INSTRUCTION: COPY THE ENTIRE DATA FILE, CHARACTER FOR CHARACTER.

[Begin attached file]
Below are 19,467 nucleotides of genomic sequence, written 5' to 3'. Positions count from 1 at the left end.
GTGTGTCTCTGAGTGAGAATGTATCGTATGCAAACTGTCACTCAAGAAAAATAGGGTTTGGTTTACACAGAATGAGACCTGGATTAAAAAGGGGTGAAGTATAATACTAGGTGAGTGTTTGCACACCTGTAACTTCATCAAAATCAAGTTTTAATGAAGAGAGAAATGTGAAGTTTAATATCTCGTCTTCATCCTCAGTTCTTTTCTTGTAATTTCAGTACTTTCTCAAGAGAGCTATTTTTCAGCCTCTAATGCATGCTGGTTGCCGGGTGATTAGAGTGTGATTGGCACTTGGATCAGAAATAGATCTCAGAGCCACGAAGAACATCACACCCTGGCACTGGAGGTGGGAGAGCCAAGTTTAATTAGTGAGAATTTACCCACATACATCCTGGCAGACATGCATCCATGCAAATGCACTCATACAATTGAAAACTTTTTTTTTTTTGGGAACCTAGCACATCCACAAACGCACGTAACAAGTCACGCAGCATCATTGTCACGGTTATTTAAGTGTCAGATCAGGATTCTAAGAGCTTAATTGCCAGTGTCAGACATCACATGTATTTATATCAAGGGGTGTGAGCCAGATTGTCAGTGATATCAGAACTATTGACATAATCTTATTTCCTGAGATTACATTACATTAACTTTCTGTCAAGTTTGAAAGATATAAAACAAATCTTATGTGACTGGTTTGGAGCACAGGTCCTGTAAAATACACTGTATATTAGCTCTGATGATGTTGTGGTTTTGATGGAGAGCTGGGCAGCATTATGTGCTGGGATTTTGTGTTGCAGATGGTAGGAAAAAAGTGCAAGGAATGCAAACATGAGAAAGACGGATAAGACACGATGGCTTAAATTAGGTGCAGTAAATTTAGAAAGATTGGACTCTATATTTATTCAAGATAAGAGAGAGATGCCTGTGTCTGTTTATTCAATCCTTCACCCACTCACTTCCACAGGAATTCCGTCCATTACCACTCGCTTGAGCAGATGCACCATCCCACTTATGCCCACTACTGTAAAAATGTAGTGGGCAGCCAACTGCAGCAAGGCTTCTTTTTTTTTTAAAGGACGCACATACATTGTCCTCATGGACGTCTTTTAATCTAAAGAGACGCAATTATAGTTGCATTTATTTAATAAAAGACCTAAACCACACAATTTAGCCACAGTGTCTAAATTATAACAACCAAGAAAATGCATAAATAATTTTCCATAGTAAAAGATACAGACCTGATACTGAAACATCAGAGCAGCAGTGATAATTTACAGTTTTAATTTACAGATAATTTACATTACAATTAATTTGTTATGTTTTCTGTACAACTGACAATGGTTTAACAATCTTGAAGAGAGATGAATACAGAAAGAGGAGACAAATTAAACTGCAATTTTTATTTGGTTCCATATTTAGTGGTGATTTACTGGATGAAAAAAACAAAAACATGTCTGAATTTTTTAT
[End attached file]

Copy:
Below are 19,467 nucleotides of genomic sequence, written 5' to 3'. Positions count from 1 at the left end.
GTGTGTCTCTGAGTGAGAATGTATCGTATGCAAACTGTCACTCAAGAAAAATAGGGTTTGGTTTACACAGAATGAGACCTGGATTAAAAAGGGGTGAAGTATAATACTAGGTGAGTGTTTGCACACCTGTAACTTCATCAAAATCAAGTTTTAATGAAGAGAGAAATGTGAAGTTTAATATCTCGTCTTCATCCTCAGTTCTTTTCTTGTAATTTCAGTACTTTCTCAAGAGAGCTATTTTTCAGCCTCTAATGCATGCTGGTTGCCGGGTGATTAGAGTGTGATTGGCACTTGGATCAGAAATAGATCTCAGAGCCACGAAGAACATCACACCCTGGCACTGGAGGTGGGAGAGCCAAGTTTAATTAGTGAGAATTTACCCACATACATCCTGGCAGACATGCATCCATGCAAATGCACTCATACAATTGAAAACTTTTTTTTTTTTGGGAACCTAGCACATCCACAAACGCACGTAACAAGTCACGCAGCATCATTGTCACGGTTATTTAAGTGTCAGATCAGGATTCTAAGAGCTTAATTGCCAGTGTCAGACATCACATGTATTTATATCAAGGGGTGTGAGCCAGATTGTCAGTGATATCAGAACTATTGACATAATCTTATTTCCTGAGATTACATTACATTAACTTTCTGTCAAGTTTGAAAGATATAAAACAAATCTTATGTGACTGGTTTGGAGCACAGGTCCTGTAAAATACACTGTATATTAGCTCTGATGATGTTGTGGTTTTGATGGAGAGCTGGGCAGCATTATGTGCTGGGATTTTGTGTTGCAGATGGTAGGAAAAAAGTGCAAGGAATGCAAACATGAGAAAGACGGATAAGACACGATGGCTTAAATTAGGTGCAGTAAATTTAGAAAGATTGGACTCTATATTTATTCAAGATAAGAGAGAGATGCCTGTGTCTGTTTATTCAATCCTTCACCCACTCACTTCCACAGGAATTCCGTCCATTACCACTCGCTTGAGCAGATGCACCATCCCACTTATGCCCACTACTGTAAAAATGTAGTGGGCAGCCAACTGCAGCAAGGCTTCTTTTTTTTTTAAAGGACGCACATACATTGTCCTCATGGACGTCTTTTAATCTAAAGAGACGCAATTATAGTTGCATTTATTTAATAAAAGACCTAAACCACACAATTTAGCCACAGTGTCTAAATTATAACAACCAAGAAAATGCATAAATAATTTTCCATAGTAAAAGATACAGACCTGATACTGAAACATCAGAGCAGCAGTGATAATTTACAGTTTTAATTTACAGATAATTTACATTACAATTAATTTGTTATGTTTTCTGTACAACTGACAATGGTTTAACAATCTTGAAGAGAGATGAATACAGAAAGAGGAGACAAATTAAACTGCAATTTTTATTTGGTTCCATATTTAGTGGTGATTTACTGGATGAAAAAAACAAAAACATGTCTGAATTTTTTAT